Debate takeaways: Candidates dive into immigration, spending

MILWAUKEE (AP) — The fourth Republican debate of the 2016 presidential election had the distinct feel of, well, a real debate.

After Republicans widely panned the moderators at the previous debate for creating a circus-like atmosphere, the candidates —eight, the smallest group yet — had far deeper discussions about their policy plans, particularly on taxes, military spending and immigration.

Taking the stage in Milwaukee were celebrity businessman Donald Trump and retired neurosurgeon Ben Carson, the leaders of most recent polls, and Florida Gov. Jeb Bush, Sen. Marco Rubio of Florida, Sen. Rand Paul of Kentucky, former Hewlett-Packard CEO Carly Fiorina, Sen. Ted Cruz of Texas and Ohio Gov. John Kasich.

As he has in other recent debates, Trump seemed to fade from the spotlight at times. He also seemed to embrace a role as a referee of sorts, complaining that Kasich was taking too much time from Bush and exclaiming about Fiorina: "Why does she keep interrupting?"

Here are some other takeaways from the Milwaukee matchup.



This debate showcased a significant policy debate within the Republican Party when it comes to immigration. Trump and Cruz advocated vociferously for deporting an estimated 11 million immigrants who are in the country illegally, while Kasich and Bush called that impractical.

Cruz said Republicans will lose the presidential race if they offer "amnesty" to illegal immigrants. "We can embrace legal immigration while believing in the rule of law," he said. Earlier Trump had reiterated his promise to build a secure wall along the U.S. border with Mexico. "We are a country of laws," he said. "We need borders. We will build a wall."

While a popular position with some of the most conservative Republican primary voters, Kasich and Bush argued that's not a practical position for the GOP nominee to take into the general election next November.

"For the 11 million people, c'mon folks. We all know you can't pick them up and ship them across the border," Kasich said — a line that drew enthusiastic applause from the audience. Bush put it in more stark terms: "They're doing high fives in the Clinton campaign when they're hearing this."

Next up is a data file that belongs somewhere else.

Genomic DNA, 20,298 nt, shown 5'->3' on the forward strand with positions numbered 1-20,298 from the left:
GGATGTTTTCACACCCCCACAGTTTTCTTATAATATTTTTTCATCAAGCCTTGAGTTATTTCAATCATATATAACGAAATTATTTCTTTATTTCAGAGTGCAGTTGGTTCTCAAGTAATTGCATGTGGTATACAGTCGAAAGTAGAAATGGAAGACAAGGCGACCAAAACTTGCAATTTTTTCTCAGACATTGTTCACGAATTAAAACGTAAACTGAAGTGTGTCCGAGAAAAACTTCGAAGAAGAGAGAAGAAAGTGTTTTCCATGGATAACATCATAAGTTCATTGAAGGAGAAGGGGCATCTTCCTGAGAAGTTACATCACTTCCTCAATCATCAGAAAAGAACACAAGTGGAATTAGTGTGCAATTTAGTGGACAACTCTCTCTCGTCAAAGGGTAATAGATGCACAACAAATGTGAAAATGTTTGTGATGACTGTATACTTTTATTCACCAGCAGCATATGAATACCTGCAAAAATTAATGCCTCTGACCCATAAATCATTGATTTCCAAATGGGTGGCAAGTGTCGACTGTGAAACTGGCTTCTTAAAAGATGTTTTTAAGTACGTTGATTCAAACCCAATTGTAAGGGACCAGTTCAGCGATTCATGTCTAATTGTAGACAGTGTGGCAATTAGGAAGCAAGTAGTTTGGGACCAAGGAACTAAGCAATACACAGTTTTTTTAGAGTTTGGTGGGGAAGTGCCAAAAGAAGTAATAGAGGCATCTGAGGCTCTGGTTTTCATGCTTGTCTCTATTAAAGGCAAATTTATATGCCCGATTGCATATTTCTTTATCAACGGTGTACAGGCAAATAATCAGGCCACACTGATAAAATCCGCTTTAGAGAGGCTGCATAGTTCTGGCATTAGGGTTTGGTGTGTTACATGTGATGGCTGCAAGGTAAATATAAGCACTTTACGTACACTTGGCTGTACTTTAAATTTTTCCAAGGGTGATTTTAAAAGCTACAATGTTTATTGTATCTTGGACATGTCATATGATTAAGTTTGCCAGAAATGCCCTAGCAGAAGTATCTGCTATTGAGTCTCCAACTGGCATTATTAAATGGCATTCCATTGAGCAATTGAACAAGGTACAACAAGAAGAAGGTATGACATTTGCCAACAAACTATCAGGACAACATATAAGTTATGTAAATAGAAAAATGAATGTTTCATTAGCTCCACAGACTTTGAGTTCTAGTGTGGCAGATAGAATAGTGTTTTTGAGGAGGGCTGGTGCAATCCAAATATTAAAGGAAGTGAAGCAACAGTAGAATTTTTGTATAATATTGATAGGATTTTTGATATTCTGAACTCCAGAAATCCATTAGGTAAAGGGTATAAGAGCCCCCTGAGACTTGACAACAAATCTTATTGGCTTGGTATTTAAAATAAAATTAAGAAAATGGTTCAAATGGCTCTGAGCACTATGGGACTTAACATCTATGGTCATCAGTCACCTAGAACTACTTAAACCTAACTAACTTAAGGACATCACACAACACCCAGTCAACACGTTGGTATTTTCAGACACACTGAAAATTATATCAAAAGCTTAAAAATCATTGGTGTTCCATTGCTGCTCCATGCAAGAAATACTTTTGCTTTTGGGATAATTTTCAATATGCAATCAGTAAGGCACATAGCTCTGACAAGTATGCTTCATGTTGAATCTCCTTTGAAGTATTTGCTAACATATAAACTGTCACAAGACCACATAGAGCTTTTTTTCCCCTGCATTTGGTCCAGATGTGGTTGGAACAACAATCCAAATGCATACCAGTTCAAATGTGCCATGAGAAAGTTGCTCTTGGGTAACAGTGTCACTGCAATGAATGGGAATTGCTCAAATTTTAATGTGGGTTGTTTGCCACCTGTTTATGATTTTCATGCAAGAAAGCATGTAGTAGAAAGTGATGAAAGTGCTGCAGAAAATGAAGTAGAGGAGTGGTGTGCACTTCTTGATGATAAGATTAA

Indeed, Democratic front-runner Hillary Rodham Clinton's spokesman Brian Fallon wrote on Twitter about the exchange, "We actually are doing high-fives right now."

One person who wasn't asked to weigh in — and didn't insert himself into the discussion — was Rubio, who has had to walk back his involvement in a failed Senate plan to dramatically overhaul the country's immigration policies with a plan that included a pathway to citizenship for undocumented immigrants, which some Republicans decried as unfair amnesty.



Rubio has been attacked by Bush and Trump in the past as an absentee lawmaker, yet it was Paul who hit the Florida senator the hardest during the debate.

Paul slammed Rubio's plan to expand tax credits for families with children, which Paul said amounts to a new expensive welfare program. "We have to decide what is conservative and what isn't," Paul said.

And a Paul-Rubio exchange about military spending highlighted another policy divide within the party. "Can you be a conservative and be liberal in military spending?" Paul asked, pointing to Rubio's plans to expand the military.

Rubio fired back: "I know that Rand is a committed isolationist. I'm not."

Cruz interjected that there's a way to "split the difference." He said, to audience applause, "you think defending this nation is expensive? Try not defending it."

But Cruz said he would offset any increase in military spending by cutting in other areas, offering up the federal subsidy for the sugar industry as a specific example. Cruz didn't say it on the debate stage, but Rubio has defended that subsidy — which greatly benefits the Florida-based industry.



Kasich elbowed his way into the debate again and again, saying at one point, "Look, I hate to crash the party." Kasich and Cruz had a testy exchange late in the debate on whether big banks should be propped up with federal help as they fail. Cruz said flatly that he would not give the Bank of America, as an example, bailout money even if it were teetering on the brink.

Kasich took another approach, saying he wouldn't ignore people who have their life savings in these banks. He said executive experience matters, arguing that "on- the-job training for president of the United States doesn't work."

Bush noted early on that he only had four minutes of speaking time in the last debate. Although he still wasn't the chattiest candidate on stage, he did make use of the longer response times moderators allowed this time and called out Clinton as out of touch on the economy.

"Hillary Clinton has said that Barack Obama's policies get an 'A.' Really?" Bush asked. "One in 10 people aren't working or have given up looking for work, one in seven people live in poverty, and one in five are on food stamps. That is not an 'A.' It may be the best that Hillary Clinton can do, but it's not the best America can do."



Coming into the debate, Carson was expected to face tough questions about certain discrepancies in his life story, which has served as a point of inspiration long before he became a presidential candidate. Yet moderators touched only lightly on that topic.

"I have no problem with being vetted," Carson said. "What I do have a problem with is being lied about and putting it out there as truth."

He argued he'd been scrutinized more than Clinton, successfully pivoting the discussion from himself to the Democratic front-runner. "People who know me," he said, "know that I'm an honest person."


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